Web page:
Performance & drive
What it’s like to drive, and how quiet it is
The Volkswagen Golf GTI’s standard six-speed manual gearbox has a shorter action than that of the regular VW Golf but the way it shifts isn’t a patch on the Honda Civic Type R for precision, or the Ford Focus ST for slickness.
That said, it still adds a layer of added interplay that no automatic gearbox can match. However, the optional seven-speed dual-clutch DSG automatic gearbox (standard on the GTI Clubsport) not only makes everyday life a doddle with its smooth-yet-swift shifts, but also allows you to take back control with the paddles behind the steering wheel. Only a slight jerkiness when manoeuvring blots its copybook.
It can’t match the brutal top-end shove of the Type R, but we like that you can use its low-end power to pull you along easily in a high gear, without having to keep swapping cogs. And, if you do want a car that more closely matches the Type R’s ferocity, the 296bhp GTI Clubsport comes very close. It’s a little faster than the Type R, at 5.6sec to 62mph, and yet it is still just as flexible and well-mannered as the standard GTI’s engine in everyday use.
The Type R will monster the GTI for pace through corners, too – the GTI was more than a second slower than the Type R around our 0.9-mile test track – but again, the GTI feels like it has the measure of the Focus ST. There's buckets of pure grip and an even-handed handling balance that inspires confidence. You can alter it from neutral to more playfully loose at the rear by fiddling with the optional adjustable suspension’s numerous settings, which are available though the infotainment touchscreen.
But even if you crank it up to its friskiest mode, the rear wheels still don't pivot around you like the castors of a shopping trolley, as they do with the Renault Mégane RS, and it’s not as agile as a Toyota GR Yaris, either. Nor is the steering as quick or as feelsome as the Focus ST's, although the GTI Clubsport’s tweaked steering does feel keener than the standard GTI’s.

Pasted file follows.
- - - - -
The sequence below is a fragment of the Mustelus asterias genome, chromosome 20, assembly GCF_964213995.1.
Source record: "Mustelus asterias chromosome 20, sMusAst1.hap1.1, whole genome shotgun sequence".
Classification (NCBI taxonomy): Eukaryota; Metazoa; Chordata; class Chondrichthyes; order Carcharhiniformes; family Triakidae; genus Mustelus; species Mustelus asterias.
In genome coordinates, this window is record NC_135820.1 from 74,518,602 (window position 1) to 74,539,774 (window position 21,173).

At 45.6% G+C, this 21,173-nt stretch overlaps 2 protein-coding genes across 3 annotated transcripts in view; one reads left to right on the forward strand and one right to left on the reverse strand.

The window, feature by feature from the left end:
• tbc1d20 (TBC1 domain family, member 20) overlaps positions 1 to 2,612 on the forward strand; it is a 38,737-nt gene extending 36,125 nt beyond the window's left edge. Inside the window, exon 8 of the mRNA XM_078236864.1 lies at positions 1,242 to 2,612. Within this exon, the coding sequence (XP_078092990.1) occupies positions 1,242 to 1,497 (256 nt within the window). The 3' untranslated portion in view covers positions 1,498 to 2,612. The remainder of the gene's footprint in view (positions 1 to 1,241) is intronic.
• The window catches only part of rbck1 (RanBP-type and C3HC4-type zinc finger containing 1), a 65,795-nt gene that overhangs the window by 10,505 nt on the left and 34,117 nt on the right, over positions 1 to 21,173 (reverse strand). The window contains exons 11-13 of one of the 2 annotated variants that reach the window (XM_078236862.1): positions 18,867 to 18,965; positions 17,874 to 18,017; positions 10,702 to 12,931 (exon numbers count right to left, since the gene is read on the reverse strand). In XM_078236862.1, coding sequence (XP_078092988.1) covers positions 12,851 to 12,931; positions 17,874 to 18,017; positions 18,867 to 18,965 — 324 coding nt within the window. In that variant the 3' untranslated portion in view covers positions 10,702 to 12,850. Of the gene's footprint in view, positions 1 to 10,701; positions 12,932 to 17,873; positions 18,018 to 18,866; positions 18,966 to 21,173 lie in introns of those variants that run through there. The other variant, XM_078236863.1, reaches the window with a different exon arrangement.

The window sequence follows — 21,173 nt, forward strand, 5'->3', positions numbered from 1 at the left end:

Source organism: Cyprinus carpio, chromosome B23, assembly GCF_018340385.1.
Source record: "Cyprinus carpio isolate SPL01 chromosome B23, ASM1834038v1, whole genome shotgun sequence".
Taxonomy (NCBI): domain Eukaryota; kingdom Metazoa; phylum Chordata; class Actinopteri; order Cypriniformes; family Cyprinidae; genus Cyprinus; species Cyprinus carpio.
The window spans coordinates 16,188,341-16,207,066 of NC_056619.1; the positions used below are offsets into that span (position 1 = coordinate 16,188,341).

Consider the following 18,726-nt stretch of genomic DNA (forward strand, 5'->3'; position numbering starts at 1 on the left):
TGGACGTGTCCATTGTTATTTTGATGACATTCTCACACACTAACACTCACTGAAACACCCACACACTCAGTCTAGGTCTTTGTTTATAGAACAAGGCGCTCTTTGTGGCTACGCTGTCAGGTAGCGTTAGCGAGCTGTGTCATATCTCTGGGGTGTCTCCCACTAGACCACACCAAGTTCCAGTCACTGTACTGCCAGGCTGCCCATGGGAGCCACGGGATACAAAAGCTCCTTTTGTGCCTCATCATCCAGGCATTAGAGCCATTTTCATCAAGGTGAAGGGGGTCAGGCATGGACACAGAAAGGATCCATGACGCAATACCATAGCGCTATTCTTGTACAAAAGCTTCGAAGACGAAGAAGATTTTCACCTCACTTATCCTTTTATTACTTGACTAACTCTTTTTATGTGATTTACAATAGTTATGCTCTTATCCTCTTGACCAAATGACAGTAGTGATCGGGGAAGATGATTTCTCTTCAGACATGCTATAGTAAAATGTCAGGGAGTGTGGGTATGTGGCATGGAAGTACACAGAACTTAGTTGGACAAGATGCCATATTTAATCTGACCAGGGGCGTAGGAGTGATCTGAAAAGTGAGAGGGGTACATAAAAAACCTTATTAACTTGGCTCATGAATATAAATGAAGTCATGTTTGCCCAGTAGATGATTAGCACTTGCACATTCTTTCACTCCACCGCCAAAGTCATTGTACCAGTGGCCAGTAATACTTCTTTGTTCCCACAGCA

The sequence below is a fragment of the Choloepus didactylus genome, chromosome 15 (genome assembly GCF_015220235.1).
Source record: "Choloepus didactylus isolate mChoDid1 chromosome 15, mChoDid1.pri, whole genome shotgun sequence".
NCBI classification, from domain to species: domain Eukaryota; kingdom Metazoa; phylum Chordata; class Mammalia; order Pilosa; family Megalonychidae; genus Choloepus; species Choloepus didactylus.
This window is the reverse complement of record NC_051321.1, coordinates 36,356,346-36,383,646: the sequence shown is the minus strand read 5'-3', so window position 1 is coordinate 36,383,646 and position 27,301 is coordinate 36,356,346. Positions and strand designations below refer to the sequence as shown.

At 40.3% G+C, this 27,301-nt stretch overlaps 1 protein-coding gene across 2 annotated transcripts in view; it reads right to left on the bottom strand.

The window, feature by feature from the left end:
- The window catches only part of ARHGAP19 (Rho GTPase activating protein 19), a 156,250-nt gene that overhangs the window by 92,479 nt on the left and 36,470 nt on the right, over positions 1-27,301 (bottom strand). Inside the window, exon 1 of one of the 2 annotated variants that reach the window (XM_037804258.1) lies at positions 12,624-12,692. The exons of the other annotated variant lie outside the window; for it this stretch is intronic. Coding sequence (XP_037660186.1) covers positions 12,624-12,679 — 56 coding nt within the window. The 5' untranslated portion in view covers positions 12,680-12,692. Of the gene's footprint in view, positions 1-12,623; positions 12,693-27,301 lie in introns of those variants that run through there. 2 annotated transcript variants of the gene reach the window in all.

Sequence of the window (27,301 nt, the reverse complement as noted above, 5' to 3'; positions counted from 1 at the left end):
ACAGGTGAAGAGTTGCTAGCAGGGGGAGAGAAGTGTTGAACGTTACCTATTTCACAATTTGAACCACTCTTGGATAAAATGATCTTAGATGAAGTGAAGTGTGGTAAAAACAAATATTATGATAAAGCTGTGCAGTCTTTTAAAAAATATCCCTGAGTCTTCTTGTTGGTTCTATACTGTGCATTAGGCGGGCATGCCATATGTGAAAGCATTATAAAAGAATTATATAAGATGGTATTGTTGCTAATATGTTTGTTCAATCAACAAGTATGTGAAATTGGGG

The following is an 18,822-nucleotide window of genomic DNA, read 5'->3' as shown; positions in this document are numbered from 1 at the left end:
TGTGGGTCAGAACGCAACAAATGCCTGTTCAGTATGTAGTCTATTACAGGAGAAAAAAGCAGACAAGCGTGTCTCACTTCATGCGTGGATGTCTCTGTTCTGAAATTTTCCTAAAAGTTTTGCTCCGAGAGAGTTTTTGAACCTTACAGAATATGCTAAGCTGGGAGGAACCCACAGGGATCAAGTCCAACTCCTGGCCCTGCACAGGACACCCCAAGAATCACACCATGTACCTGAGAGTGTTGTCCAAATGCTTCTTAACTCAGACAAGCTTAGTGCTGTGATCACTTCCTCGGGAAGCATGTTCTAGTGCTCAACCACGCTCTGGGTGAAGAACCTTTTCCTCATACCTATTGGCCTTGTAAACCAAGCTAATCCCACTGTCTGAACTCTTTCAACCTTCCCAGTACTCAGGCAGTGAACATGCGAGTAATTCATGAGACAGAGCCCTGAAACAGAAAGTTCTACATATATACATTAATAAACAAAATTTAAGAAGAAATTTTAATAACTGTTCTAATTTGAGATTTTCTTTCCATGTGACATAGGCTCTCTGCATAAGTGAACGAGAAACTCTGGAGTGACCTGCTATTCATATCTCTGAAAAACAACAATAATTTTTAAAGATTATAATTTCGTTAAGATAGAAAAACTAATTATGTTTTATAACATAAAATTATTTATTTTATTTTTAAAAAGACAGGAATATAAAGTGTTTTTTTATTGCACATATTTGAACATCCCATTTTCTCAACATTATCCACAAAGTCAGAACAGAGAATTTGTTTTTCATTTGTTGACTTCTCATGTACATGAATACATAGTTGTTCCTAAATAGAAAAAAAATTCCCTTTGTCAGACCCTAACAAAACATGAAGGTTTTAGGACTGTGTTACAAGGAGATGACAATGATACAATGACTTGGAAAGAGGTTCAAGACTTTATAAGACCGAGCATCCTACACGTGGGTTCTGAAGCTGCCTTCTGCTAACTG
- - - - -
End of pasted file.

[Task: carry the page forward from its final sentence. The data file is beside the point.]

For all its improved agility, that Golf GTI hallmark of approachability remains. It’s not a demanding car to drive – either slowly or quickly – and that goes for the Clubsport as well as the standard GTI. While you can feel its electronic limited-slip front differential working away to drag the nose into apexes more determinedly than the Hyundai i30 N's, there’s none of the skittishness under power that requires you to hold on tight in the Mégane RS, just the odd thump from the front end as the tyres struggle for traction.
Regardless of suspension, the GTI has less road and wind noise than the Type R at high speeds.
But does the engine sound exciting? Well, sort of: it isn’t as thrilling as the Mégane RS’s, which pops and bangs when you back off the accelerator, and nor is it as organic-sounding as the Type R's, which has no artificial tricks – just a highly tuned four-cylinder noise that’s underlined with manic turbocharger whooshes.
Instead, the GTI has a deep, gravelly note, which grows more intense when you switch the driving mode button to the raciest Sport setting. It's a digital sound, though, like it's been designed in a laboratory and honed by focus groups. Mind you, the anniversary edition GTI Clubsport 45 comes with a standard titanium exhaust and sounds every bit as flamboyant and naughty as the Type R.